Kursvärdering av examensarbeten för en kandidatexamen2011Conference paper (Refereed)
  • 5.
    Carlsson, Gunilla
    Karlstad University, Faculty of Health, Science and Technology (starting 2013), Paper Surface Centre. Karlstad University, Faculty of Technology and Science, Department of Chemistry and Biomedical Sciences. Karlstad University, Faculty of Technology and Science, Materials Science.
    Latex Colloid Dynamics in Complex Dispersions2004Doctoral thesis, monograph (Other academic)
  • 6.
    Carlsson, Gunilla
    Karlstad University, Faculty of Technology and Science, Department of Chemistry and Biomedical Sciences.
    Programutvärdering av det Naturvetenskapliga programmet 2009-20102010Report (Other (popular science, discussion, etc.))
    Abstract [sv]

    Rapporten är en del av kvalitetsarbetet vid Fakulteten för teknik- och naturvetenskap.

    Rapporten innehåller resultaten från två enkätundersökningar av det naturvetenskapliga programmet, en till alumner och en till programstudenter.

    Enkätundersökningen som vände sig till alumner visade att:

    -         Magisterexamen var den vanligaste examen bland alumnerna.

    -         De flesta studenter fick ett arbete som var direkt relevant för de studier de bedrivit.

    -         10 % hade gått vidare till forskarutbildning.

    -         Det visade sig att det alumnerna saknade mest i sin utbildning var informationssökning, projektplanering samt muntlig presentation.

    Intervjuer av alumner gav information om vad som bidragit till deras första jobb efter utbildningen. Det visade sig att examensarbetet var oerhört viktigt för första jobbet.

    Enkätundersökningen som vände sig till programstudenter visade att:

    -         Studenterna tror att de inte kommer att få tillräckliga kunskaper i informationssökning och projektplanering, och att de kommer att sakna laborationsvana samt vana från att tolka experimentella resultat i sin utbildning.

    Intervjuer av studenter som avbrutit sina studier på det Naturvetenskapliga programmet vid Karlstads universitet visade att många av dem upplevde studierna för krävande. Andra orsaker till avbrott var byte av studieort, byte av studieinriktning eller att man helt enkelt hellre ville ut i arbetslivet.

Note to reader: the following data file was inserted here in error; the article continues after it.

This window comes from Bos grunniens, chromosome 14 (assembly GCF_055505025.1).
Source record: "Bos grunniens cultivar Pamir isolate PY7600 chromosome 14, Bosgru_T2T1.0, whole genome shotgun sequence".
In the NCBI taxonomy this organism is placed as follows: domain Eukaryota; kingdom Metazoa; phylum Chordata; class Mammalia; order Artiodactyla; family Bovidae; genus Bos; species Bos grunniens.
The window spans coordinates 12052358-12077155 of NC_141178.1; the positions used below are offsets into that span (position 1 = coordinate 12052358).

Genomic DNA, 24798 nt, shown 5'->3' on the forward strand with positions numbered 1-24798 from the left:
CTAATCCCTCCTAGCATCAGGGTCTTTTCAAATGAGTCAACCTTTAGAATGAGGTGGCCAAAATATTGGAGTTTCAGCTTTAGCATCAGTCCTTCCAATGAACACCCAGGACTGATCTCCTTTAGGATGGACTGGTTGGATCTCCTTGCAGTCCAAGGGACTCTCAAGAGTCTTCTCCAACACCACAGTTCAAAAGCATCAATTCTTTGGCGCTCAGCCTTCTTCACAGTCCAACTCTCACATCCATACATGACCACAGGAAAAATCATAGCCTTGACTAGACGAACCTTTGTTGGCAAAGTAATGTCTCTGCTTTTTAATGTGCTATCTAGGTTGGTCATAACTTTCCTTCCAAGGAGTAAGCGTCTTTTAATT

En jämförelse mellan de två enkätundersökningarna visade att det som alumnerna ansåg sig sakna i sin utbildning är det som dagens studenter befarar att de kommer att sakna när de kommer ut i arbetslivet. Projektplanering samt informationssökning var moment som lyftes fram.

  • 7.
    Carlsson, Gunilla
    Karlstad University, Faculty of Technology and Science, Department of Chemistry and Biomedical Sciences.
    Programutvärdering av det Naturvetenskapliga programmet 2009-2010: förberedelser, resultat och uppföljning2011Conference paper (Refereed)
  • 8.
    Carlsson, Gunilla
    et al.
    Karlstad University, Faculty of Health, Science and Technology (starting 2013), Department of Engineering and Chemical Sciences.
    Axrup, Lars
    Stora Enso, Karlstad Res Ctr, SE-65009 Karlstad, Sweden.
    Ljungqvist, Carl-Henrik
    Stora Enso, Karlstad Res Ctr, SE-65009 Karlstad, Sweden..
    Nyflott, Asa
    Stora Enso, Karlstad Res Ctr, SE-65009 Karlstad, Sweden.;Karlstad Univ, SE-65188 Karlstad, Sweden..
    The use of fluorescence microscopy and image analysis to characterize the porous structure in micro fibrillar cellulose gel - Part I: Brownian motion2013In: Nordic Pulp & Paper Research Journal, ISSN 0283-2631, E-ISSN 2000-0669, Vol. 28, no 2, p. 190-197Article in journal (Refereed)
    Abstract [en]

    The porous structure of a micro fibrilar cellulose, MFC, gel was studied by fluorescence microscopy and image analysis. The Brownian motion of fluorescent labelled carboxylated latex spheres, probes, was investigated at both high, 0.1-5 wt%, and low, 0-20 ppm, concentrations of MFC. The developed tracking program provides trajectories for probes. The trajectories can be studied according to either the individual approach or the ensemble approach to give complementary information regarding the fibrilar system. The Brownian motion can be used in the range 0 to 1.0 wt% MFC and the percentage of idle probes can be used when the concentrations exceeds 1.0 wt% MFC. The Brownian motion was found to be pH dependent both for the low and the high concentration regimes.

  • 9.
    Carlsson, Gunilla
    et al.
    Karlstad University, Faculty of Technology and Science, Department of Chemistry and Biomedical Sciences.
    Heidkamp, Hannah
    Karlstad University, Faculty of Technology and Science, Department of Chemistry and Biomedical Sciences.
    van Stam, Jan
    Karlstad University, Faculty of Technology and Science, Department of Chemistry and Biomedical Sciences.
    Fluorescence microscopy – the most versatile tool for in situ investigation of colloids?2011Conference paper (Refereed)
  • 10.
    Carlsson, Gunilla
    et al.
    Karlstad University, Faculty of Health, Science and Technology (starting 2013), Paper Surface Centre. Karlstad University, Faculty of Technology and Science, Department of Chemistry and Biomedical Sciences. Karlstad University, Faculty of Technology and Science, Materials Science.